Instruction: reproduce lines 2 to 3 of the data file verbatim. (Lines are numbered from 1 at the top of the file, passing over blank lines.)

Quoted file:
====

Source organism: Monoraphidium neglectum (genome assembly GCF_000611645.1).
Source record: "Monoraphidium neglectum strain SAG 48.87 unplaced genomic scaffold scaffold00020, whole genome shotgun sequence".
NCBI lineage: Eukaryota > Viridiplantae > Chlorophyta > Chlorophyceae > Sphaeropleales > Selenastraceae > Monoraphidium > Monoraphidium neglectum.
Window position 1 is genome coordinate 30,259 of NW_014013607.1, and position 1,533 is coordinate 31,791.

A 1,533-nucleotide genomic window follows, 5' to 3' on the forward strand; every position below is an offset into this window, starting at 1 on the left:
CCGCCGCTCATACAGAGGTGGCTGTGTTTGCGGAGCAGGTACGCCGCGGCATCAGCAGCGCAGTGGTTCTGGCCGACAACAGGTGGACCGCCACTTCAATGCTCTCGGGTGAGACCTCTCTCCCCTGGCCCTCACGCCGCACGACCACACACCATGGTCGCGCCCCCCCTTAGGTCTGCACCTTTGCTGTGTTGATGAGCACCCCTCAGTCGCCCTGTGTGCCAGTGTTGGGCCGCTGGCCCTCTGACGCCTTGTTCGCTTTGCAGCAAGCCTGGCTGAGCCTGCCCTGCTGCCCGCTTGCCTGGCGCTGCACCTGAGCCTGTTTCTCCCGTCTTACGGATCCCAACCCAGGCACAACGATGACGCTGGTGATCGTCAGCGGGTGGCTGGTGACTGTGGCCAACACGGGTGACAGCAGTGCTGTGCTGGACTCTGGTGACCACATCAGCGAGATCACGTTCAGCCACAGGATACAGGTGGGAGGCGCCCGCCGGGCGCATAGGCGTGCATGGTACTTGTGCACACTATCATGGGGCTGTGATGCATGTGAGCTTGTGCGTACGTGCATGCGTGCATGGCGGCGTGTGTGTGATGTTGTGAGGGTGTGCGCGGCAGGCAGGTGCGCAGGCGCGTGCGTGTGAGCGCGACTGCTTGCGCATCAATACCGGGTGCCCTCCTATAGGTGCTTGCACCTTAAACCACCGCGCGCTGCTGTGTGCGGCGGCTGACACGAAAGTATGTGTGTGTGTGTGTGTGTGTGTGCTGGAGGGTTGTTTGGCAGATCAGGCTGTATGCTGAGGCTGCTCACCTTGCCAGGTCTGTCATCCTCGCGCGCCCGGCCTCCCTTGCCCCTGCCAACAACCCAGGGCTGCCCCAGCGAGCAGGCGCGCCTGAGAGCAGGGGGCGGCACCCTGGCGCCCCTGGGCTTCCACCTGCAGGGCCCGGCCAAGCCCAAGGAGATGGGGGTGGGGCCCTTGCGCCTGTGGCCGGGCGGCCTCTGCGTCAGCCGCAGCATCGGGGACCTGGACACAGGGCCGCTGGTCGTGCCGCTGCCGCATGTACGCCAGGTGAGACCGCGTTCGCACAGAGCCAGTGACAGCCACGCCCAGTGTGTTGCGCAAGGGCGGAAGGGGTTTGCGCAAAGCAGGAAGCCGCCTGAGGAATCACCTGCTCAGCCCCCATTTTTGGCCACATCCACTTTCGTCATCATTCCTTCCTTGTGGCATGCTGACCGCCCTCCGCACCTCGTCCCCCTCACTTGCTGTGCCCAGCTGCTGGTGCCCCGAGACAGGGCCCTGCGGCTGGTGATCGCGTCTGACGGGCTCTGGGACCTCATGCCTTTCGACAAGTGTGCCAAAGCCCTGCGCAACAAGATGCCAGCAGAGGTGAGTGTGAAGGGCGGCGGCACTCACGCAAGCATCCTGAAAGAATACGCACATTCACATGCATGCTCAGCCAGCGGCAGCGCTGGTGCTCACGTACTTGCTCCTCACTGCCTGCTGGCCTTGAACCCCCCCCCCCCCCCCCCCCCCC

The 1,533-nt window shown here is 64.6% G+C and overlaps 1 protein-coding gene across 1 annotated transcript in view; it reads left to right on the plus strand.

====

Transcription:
Source record: "Monoraphidium neglectum strain SAG 48.87 unplaced genomic scaffold scaffold00020, whole genome shotgun sequence".
NCBI lineage: Eukaryota > Viridiplantae > Chlorophyta > Chlorophyceae > Sphaeropleales > Selenastraceae > Monoraphidium > Monoraphidium neglectum.